Sunday, May 27, 2012

A Tarnished Line

Wordle#58-Sunday Whirl-05-27-2012 
A Tarnished Line  by Teri H Hoover


Within the quiet cocoon
drenched in transparent promises 
to create a burnished heart.

Within the austere cocoon
unhindered by emotional barnacles
it is easy to still the tongue.

Within the brittle cocoon
a blur between leaving and clinging,
emerging to newborn dissatisfaction.

Without the rough cocoon-
exposed.
Flinty chalk will scrape across the skin,

The first of many lines.





 The words this week from Brenda's Sunday Whirl- 
scrape, tongue, brittle, austere, barnacles, drenched, chalk, flinty, blur, burnished, cocoon, rough

36 comments:

  1. These are my favorite lines:

    Within the brittle cocoon
    a blur between leaving and clinging,

    as they fit so many situations. There is the desire to leave fighting with the desire to stay. I have 'been there' many times!

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    1. Mary- I tend to leave my poems standing on the edge quite a bit. I tend to write from a place of seeing both sides. I guess like you I have been there a lot.

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  2. Teri~ I like the repitition and progression of the cocoon... the profound and vivid ending, too.

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    1. Laurie - the ending is my favorite part. Looking back I see could not settle on one characteristic for cocoon.

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  3. Wow! The use of "cocoon" in each stanza is wonderful; the different adjectives emphasize the metamorphosis of the one inside it. Terrific poem.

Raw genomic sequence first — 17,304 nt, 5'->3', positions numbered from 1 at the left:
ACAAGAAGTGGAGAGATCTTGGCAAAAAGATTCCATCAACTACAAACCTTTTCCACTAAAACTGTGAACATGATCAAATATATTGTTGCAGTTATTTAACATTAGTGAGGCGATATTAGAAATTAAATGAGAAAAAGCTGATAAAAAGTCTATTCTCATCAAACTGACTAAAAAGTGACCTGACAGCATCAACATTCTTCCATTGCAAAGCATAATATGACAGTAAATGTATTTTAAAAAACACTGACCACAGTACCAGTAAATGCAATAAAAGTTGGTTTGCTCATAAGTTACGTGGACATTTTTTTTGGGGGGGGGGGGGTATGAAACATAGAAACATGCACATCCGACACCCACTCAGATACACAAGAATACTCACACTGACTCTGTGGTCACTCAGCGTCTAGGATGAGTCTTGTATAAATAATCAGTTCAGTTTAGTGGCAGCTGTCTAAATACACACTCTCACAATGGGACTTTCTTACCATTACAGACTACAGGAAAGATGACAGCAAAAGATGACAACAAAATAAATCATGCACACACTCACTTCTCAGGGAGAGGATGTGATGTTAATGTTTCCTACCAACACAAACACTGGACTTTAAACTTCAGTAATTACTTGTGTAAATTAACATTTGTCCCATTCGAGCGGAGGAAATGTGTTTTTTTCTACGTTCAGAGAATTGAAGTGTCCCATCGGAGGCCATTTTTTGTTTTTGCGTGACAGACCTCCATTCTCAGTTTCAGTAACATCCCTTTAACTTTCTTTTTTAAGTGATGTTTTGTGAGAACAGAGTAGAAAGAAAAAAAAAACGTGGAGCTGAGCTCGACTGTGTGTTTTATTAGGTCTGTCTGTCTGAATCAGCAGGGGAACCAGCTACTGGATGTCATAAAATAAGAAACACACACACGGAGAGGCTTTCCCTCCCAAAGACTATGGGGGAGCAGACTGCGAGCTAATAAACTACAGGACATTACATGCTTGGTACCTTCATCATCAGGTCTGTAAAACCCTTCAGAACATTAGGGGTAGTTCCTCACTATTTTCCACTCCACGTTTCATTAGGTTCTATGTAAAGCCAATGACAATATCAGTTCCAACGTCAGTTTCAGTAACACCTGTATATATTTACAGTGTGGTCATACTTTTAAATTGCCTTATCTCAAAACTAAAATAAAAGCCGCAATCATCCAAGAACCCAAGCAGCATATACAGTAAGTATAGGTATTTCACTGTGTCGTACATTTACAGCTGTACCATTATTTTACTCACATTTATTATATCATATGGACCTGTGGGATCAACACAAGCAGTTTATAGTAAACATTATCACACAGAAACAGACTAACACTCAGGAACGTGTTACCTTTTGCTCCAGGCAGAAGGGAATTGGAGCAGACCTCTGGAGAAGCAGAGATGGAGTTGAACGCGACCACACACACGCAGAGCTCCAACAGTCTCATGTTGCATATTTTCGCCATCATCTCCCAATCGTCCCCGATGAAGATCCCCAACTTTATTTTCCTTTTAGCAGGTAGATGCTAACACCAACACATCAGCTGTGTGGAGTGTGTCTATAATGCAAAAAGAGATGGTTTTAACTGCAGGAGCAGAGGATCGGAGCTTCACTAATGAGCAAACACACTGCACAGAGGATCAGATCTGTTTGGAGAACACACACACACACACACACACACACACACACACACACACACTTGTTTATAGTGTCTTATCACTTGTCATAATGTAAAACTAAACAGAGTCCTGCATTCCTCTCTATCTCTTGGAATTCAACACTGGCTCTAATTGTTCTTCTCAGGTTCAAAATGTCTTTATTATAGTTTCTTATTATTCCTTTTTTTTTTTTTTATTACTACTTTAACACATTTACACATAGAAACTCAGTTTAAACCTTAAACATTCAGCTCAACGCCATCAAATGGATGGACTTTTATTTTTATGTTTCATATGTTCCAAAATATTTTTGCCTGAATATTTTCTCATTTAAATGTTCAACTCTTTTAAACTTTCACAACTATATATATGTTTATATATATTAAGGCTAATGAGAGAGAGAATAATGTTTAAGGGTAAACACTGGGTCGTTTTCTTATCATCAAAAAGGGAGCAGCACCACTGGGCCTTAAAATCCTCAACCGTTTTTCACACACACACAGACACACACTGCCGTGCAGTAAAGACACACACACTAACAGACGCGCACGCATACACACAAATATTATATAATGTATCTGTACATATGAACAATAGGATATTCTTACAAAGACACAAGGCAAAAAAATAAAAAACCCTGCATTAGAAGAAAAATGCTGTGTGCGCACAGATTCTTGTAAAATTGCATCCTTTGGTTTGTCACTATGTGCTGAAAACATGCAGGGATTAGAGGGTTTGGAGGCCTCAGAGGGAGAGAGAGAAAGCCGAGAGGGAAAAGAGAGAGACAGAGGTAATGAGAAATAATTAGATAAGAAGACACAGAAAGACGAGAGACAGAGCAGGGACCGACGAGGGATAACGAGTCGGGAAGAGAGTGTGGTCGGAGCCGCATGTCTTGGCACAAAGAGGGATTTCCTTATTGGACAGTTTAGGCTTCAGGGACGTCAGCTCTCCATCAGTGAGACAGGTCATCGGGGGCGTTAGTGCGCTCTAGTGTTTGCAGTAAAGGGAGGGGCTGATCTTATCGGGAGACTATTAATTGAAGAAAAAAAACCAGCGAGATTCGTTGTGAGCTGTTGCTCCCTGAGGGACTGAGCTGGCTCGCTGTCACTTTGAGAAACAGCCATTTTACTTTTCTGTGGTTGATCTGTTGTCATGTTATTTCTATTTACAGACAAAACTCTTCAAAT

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    1. Thank you Traci- as I just said to Laurie, it is in hindsight that I realize I could not settle on one characteristic for cocoon. Repetition allowed me to create a place that one eventually leaves.

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  4. The last line is exquisite, Teri. It frosts the poem like a perfect cocoon cake. :) I'm with Laurie, the repetition of cocoon is inspirted.

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    1. Brenda- that last line just fell into place. I was quite happy with it.

      I am glad we do not have snow !

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  5. A beautiful, deep poem. The repetition gives it an almost prayer-like quality.

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    1. Libby- thank you for your insight. I think you are right.

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  6. like the flow and stages of this. 'emerging to newborn dissatisfaction' ouch

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    1. Mark- I was trying to show that a cocoon while safe is not static. And the even emerging is not always easy. Thanks for being here.